Senator Jennings Randolph (March 8, 1902-May 8, 1998) served in the U.S. Congress for 40 years. He was born in Salem, Harrison County. His grandfather, Jesse Randolph, was the first mayor of Salem, a member of the state legislature, and the founder of Salem College (now Salem International University). His father, Ernest Randolph, was a lawyer and active in Democratic politics.
Jennings Randolph attended public school and Salem College Academy, from which he graduated in 1920. He then attended Salem College, where he was on the track, tennis, and basketball teams. In 1923, while still a student, he was elected to the college’s board of trustees, on which he served for 50 years. He worked as a reporter and sports editor at the Clarksburg Telegram as a college student. After graduating from Salem in 1924, he worked in Charleston for the magazine, West Virginia Review. In 1926, Randolph became athletic director at Davis & Elkins College in Elkins. His football team won national fame for beating Navy 2-0 in 1926.
In 1930, the 28-year-old Randolph ran for Congress in the Second District, losing to three-term Republican incumbent Frank Bowman by only 1,111 votes. In 1932, Randolph ran again. This time he defeated Bowman by a 53 percent to 46 percent margin, part of the Franklin Roosevelt landslide. Randolph was present at the Roosevelt inauguration, and when he retired from the Senate more than 50 years later he was the last member of Congress to have served during Roosevelt’s first term. He was a solid supporter of Roosevelt’s New Deal and something of a Roosevelt favorite. He worked with First Lady Eleanor Roosevelt on her project to create a model town at Arthurdale.
Randolph was reelected by solid margins in the next six elections, but in 1946, when Republicans won a big majority in the House, he was defeated. On leaving Congress, he became director of public relations at Capital Airlines, which later became part of United Airlines. An aviation enthusiast, in 1958 he flew from Morgantown to Washington on a plane fueled with gasoline made from West Virginia coal.
In January 1958, U.S. Sen. Matthew Neely died. Governor Underwood appointed Republican John Hoblitzell to fill the vacancy until a special election could be held in November. Randolph ran for the seat, beating former Governor Marland for the Democratic nomination. In the same primary, Congressman Robert Byrd was nominated to run against incumbent Republican Sen. Chapman Revercomb for a full term. There was a recession in 1958, which turned out to be a strong Democratic year. Both Byrd and Randolph were elected with 59 percent of the vote. Because he was elected to fill a vacancy, Randolph took office shortly after the election. Thus, he became West Virginia’s senior senator, with a few week seniority over Byrd, who was sworn in at the regular inauguration in January 1959.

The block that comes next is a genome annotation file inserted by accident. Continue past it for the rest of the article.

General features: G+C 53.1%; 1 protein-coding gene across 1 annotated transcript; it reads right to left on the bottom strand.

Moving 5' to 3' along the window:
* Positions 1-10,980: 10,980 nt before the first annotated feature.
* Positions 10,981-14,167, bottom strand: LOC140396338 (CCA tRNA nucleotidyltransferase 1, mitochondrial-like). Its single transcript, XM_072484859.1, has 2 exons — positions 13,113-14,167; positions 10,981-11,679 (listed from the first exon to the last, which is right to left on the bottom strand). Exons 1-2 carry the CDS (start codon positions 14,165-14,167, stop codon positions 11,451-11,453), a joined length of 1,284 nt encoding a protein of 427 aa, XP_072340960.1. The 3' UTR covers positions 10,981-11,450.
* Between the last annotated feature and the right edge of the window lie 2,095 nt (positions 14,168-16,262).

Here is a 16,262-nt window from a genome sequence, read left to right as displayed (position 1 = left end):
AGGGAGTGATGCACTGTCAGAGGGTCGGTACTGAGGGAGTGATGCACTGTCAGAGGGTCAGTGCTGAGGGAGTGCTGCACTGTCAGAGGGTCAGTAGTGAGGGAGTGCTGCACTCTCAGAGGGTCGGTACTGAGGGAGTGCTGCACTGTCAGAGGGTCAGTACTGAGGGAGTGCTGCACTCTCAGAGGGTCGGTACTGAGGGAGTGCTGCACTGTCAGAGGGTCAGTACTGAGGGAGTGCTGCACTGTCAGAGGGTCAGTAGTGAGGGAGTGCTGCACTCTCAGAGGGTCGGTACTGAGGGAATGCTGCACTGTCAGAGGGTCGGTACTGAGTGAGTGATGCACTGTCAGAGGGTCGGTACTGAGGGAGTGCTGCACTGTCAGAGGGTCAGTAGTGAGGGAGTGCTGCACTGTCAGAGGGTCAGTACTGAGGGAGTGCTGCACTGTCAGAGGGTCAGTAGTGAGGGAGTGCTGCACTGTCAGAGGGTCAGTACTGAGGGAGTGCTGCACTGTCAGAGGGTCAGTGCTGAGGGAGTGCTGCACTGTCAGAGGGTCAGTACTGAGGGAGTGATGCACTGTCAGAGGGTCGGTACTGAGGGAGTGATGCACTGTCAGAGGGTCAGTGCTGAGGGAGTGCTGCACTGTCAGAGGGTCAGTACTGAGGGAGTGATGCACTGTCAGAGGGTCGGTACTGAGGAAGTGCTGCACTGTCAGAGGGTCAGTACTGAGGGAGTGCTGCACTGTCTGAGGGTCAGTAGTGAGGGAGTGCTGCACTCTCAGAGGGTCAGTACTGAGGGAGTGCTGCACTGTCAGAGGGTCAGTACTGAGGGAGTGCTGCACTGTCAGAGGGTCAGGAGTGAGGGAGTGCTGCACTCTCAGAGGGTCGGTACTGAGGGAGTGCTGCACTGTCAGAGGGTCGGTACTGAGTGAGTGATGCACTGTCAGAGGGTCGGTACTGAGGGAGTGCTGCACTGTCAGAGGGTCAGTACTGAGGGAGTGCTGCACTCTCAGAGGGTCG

From 1965 to 1981, Randolph was chairman of the Senate’s powerful Public Works Committee and from 1981 to 1985 the ranking minority member on the committee. Randolph supported the Interstate Highway program and massive road-building efforts. He sponsored the 1965 Appalachian Regional Development Act, which created the Appalachian Regional Commission, and remained a primary supporter of the ARC throughout his service in the Senate. He sponsored legislation to aid the handicapped, to compensate victims of black lung disease, to ensure clean air and clean water, and to fund vocational and career education. On many cultural issues Randolph took conservative stands, but he supported the Civil Rights Act of 1964 and subsequent civil rights legislation. Eleven times he sponsored a constitutional amendment to allow 18-year-olds to vote, and in 1971 had the satisfaction of seeing it approved. He sponsored the creation of the National Academy of Peace.
Jennings Randolph was, in the tradition of his namesake William Jennings Bryan, an old-style orator. When he rose to announce that he had ‘‘a few words’’ to say, he could be counted on to contribute many more than a few. Yet his good nature and his self-evident good intentions ensured that he caused few resentments from colleagues, by whom, on both sides of the aisle, he was held in great affection.
In 1960, 1966, and 1972, Senator Randolph was reelected by wide margins. In 1978, at age 76, he was opposed by former (and future) Governor Moore, and for the first time conducted a modern campaign with pollsters and carefully calibrated television advertisements. He was reelected with just 50.5 percent of the vote. As this term approached its end, it was not clear whether he would run for reelection. Governor Rockefeller, who had worked hard for Randolph’s reelection in 1978, was invited to Randolph’s Capitol hideaway office. In his 1998 eulogy of Randolph, Rockefeller recalled, ‘‘He had a very nice breakfast there. He was very relaxed. Then he simply turned to me and he said, ‘Jay, would you like to be the next senator from West Virginia?’ ’’
To the public Randolph said, ‘‘It’s been a happy road. I have no regrets . . . I believe the Bible says there is a season and a time for every purpose. It is time for me not to run for reelection.’’ Jennings Randolph spent his final years in a nursing home and died at age 96.
This Article was written by Michael Barone
Last Revised on December 08, 2015
Cite This Article
Barone, Michael "Jennings Randolph." e-WV: The West Virginia Encyclopedia. 08 December 2015. Web. 24 February 2017.